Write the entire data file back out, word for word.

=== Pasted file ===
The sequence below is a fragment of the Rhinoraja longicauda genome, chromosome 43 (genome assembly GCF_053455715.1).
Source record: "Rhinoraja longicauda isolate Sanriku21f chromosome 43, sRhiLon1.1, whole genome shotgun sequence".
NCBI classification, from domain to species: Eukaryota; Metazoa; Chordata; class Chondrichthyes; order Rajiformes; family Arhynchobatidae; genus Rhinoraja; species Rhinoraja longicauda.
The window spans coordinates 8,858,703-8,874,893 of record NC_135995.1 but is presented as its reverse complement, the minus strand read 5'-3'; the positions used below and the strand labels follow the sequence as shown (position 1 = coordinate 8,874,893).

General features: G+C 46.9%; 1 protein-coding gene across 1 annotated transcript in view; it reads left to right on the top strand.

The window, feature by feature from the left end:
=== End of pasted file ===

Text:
The sequence below is a fragment of the Rhinoraja longicauda genome, chromosome 43 (genome assembly GCF_053455715.1).
Source record: "Rhinoraja longicauda isolate Sanriku21f chromosome 43, sRhiLon1.1, whole genome shotgun sequence".
NCBI classification, from domain to species: Eukaryota; Metazoa; Chordata; class Chondrichthyes; order Rajiformes; family Arhynchobatidae; genus Rhinoraja; species Rhinoraja longicauda.
The window spans coordinates 8,858,703-8,874,893 of record NC_135995.1 but is presented as its reverse complement, the minus strand read 5'-3'; the positions used below and the strand labels follow the sequence as shown (position 1 = coordinate 8,874,893).

General features: G+C 46.9%; 1 protein-coding gene across 1 annotated transcript in view; it reads left to right on the top strand.

The window, feature by feature from the left end: